Montenegrin cuisine can be divided into Northern, Continental and Mediterranean. Nearly all products are organic, and tastes are distinctive. A traditional form of cooking is -under the coals – in a pot known as a sac.
The northern area features forest berries, blueberries, raspberries and strawberries, also herbal teas and wild mushrooms. The most popular local homemade specialties are sour cream ( kajmak ), yoghurt and cow’s and sheep’s cheese which taste differently in every household. The finest kajmak comes from Trsa, the highest pasture in Durmitor. Naturally flavoured with wild herbs it makes a delicious dip. Dishes include stewed sauerkraut, lamb cooked in milk, peppers in milk cream (kajmak) and Durmitor steak. Montenegrins are mainly meat-eaters and different kinds of meat are served for every lunch and dinner.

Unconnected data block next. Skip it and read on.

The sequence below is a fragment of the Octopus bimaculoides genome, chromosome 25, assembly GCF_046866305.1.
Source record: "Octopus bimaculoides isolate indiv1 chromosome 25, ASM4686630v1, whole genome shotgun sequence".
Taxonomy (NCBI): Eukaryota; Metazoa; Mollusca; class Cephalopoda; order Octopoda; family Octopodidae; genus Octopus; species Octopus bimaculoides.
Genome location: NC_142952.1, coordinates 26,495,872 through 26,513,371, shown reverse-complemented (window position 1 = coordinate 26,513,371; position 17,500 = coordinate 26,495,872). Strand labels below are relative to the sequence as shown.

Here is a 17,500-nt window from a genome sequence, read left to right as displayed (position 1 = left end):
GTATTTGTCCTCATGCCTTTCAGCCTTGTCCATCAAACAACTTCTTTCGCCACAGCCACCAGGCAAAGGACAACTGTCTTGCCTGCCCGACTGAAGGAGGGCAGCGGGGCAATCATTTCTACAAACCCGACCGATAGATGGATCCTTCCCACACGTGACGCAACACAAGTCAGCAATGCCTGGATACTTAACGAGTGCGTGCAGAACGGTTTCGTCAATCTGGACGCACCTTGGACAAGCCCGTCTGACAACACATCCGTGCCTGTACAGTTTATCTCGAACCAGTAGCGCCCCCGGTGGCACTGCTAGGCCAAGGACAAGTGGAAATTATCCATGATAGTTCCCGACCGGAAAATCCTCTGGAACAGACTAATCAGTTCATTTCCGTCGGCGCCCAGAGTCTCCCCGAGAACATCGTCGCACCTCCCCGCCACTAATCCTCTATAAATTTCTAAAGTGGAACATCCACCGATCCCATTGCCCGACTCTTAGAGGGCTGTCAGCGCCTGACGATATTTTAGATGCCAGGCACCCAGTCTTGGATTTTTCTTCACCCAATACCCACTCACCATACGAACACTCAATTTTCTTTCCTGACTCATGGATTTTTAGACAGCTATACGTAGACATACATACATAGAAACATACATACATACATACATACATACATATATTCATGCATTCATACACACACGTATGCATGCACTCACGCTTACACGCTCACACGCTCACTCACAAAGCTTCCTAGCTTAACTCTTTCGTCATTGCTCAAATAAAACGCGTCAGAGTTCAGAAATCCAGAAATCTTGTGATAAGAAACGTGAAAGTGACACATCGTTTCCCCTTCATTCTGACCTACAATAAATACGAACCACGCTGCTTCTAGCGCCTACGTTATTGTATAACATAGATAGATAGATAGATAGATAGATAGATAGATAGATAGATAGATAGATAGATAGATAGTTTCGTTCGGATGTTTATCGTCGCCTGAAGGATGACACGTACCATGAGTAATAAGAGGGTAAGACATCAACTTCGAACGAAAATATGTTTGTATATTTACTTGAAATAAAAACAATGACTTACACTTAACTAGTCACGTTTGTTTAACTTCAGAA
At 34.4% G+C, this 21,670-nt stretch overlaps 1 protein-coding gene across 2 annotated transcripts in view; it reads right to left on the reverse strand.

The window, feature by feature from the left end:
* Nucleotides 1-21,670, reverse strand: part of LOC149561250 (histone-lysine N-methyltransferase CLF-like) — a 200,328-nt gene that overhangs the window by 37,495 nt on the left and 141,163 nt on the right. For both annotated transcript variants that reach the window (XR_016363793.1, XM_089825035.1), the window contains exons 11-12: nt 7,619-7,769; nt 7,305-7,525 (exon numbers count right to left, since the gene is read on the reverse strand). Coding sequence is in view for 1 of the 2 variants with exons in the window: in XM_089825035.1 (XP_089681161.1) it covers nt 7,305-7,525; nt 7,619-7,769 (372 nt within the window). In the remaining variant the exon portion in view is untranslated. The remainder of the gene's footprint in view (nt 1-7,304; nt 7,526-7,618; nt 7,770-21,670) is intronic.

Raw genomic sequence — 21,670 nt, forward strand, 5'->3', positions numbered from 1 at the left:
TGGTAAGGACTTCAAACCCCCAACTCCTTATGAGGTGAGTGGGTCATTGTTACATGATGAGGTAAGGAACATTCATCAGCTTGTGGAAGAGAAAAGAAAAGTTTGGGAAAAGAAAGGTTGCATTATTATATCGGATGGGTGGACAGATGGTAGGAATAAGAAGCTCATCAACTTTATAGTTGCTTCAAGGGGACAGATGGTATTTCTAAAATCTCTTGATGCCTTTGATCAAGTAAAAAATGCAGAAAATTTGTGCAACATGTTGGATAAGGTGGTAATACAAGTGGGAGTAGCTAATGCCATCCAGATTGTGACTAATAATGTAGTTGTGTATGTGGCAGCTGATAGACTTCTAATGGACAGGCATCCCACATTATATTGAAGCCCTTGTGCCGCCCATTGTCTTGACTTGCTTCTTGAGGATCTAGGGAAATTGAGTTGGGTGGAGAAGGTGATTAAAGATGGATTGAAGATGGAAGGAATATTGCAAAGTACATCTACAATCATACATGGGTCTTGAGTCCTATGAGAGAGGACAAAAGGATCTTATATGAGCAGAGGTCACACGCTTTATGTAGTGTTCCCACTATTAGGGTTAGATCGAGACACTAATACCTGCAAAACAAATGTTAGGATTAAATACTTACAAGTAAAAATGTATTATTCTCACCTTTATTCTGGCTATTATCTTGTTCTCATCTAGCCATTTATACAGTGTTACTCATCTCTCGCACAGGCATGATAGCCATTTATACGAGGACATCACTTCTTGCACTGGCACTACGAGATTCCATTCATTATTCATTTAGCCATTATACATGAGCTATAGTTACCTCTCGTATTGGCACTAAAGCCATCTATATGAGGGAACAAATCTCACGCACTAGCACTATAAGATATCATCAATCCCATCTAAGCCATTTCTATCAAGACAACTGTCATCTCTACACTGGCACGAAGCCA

The continental area uses a lot of fish from the Skadar Lake, especially carp, trout and eel, smoked, fried or in salad. People from these parts prepare smoked ham, cheese in olive oil, sausages and smoked mutton ham. Pogorica area specialities are cabbage leaves stuffed with minced meat and rice, and carp with risotto and dried plums.
The Mediterranean holy trinity are various kinds of sea fish, homemade olive oil and wine. Olive oil is the basis of every meal with fish, salad, vegetables and sauces, usually flavoured with garlic and parsley.